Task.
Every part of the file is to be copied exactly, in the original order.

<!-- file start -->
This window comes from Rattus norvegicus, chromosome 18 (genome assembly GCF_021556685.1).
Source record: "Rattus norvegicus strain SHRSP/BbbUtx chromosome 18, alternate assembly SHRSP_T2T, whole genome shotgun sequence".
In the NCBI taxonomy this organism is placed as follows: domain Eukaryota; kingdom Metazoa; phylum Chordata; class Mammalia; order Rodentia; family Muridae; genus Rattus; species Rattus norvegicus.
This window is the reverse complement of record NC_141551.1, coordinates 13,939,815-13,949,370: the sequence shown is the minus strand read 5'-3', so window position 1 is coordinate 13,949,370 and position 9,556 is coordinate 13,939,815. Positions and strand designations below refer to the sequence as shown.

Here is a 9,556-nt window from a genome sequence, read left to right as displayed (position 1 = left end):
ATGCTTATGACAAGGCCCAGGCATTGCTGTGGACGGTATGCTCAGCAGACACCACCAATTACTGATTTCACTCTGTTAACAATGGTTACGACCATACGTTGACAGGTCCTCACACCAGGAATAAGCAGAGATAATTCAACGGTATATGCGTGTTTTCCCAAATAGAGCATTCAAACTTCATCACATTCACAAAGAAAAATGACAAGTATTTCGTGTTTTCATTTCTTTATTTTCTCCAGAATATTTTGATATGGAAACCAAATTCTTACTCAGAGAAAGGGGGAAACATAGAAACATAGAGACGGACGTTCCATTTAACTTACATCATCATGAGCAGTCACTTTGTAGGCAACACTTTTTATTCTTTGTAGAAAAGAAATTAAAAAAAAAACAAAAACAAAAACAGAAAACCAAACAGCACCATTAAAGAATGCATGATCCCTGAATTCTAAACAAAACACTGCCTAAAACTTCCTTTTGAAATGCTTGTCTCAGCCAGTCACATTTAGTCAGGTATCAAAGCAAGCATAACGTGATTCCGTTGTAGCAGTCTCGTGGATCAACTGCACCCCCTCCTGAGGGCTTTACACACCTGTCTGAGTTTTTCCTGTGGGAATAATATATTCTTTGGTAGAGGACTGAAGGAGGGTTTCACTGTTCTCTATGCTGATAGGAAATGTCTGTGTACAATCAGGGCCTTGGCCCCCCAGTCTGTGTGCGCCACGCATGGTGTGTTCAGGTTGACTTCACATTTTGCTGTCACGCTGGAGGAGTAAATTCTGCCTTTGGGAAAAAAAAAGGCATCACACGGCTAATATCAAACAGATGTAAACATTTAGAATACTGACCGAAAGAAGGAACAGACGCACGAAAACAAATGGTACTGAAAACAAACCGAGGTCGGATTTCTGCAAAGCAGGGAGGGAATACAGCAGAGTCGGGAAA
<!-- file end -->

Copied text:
This window comes from Rattus norvegicus, chromosome 18 (genome assembly GCF_021556685.1).
Source record: "Rattus norvegicus strain SHRSP/BbbUtx chromosome 18, alternate assembly SHRSP_T2T, whole genome shotgun sequence".
In the NCBI taxonomy this organism is placed as follows: domain Eukaryota; kingdom Metazoa; phylum Chordata; class Mammalia; order Rodentia; family Muridae; genus Rattus; species Rattus norvegicus.
This window is the reverse complement of record NC_141551.1, coordinates 13,939,815-13,949,370: the sequence shown is the minus strand read 5'-3', so window position 1 is coordinate 13,949,370 and position 9,556 is coordinate 13,939,815. Positions and strand designations below refer to the sequence as shown.

Here is a 9,556-nt window from a genome sequence, read left to right as displayed (position 1 = left end):
ATGCTTATGACAAGGCCCAGGCATTGCTGTGGACGGTATGCTCAGCAGACACCACCAATTACTGATTTCACTCTGTTAACAATGGTTACGACCATACGTTGACAGGTCCTCACACCAGGAATAAGCAGAGATAATTCAACGGTATATGCGTGTTTTCCCAAATAGAGCATTCAAACTTCATCACATTCACAAAGAAAAATGACAAGTATTTCGTGTTTTCATTTCTTTATTTTCTCCAGAATATTTTGATATGGAAACCAAATTCTTACTCAGAGAAAGGGGGAAACATAGAAACATAGAGACGGACGTTCCATTTAACTTACATCATCATGAGCAGTCACTTTGTAGGCAACACTTTTTATTCTTTGTAGAAAAGAAATTAAAAAAAAAACAAAAACAAAAACAGAAAACCAAACAGCACCATTAAAGAATGCATGATCCCTGAATTCTAAACAAAACACTGCCTAAAACTTCCTTTTGAAATGCTTGTCTCAGCCAGTCACATTTAGTCAGGTATCAAAGCAAGCATAACGTGATTCCGTTGTAGCAGTCTCGTGGATCAACTGCACCCCCTCCTGAGGGCTTTACACACCTGTCTGAGTTTTTCCTGTGGGAATAATATATTCTTTGGTAGAGGACTGAAGGAGGGTTTCACTGTTCTCTATGCTGATAGGAAATGTCTGTGTACAATCAGGGCCTTGGCCCCCCAGTCTGTGTGCGCCACGCATGGTGTGTTCAGGTTGACTTCACATTTTGCTGTCACGCTGGAGGAGTAAATTCTGCCTTTGGGAAAAAAAAAGGCATCACACGGCTAATATCAAACAGATGTAAACATTTAGAATACTGACCGAAAGAAGGAACAGACGCACGAAAACAAATGGTACTGAAAACAAACCGAGGTCGGATTTCTGCAAAGCAGGGAGGGAATACAGCAGAGTCGGGAAA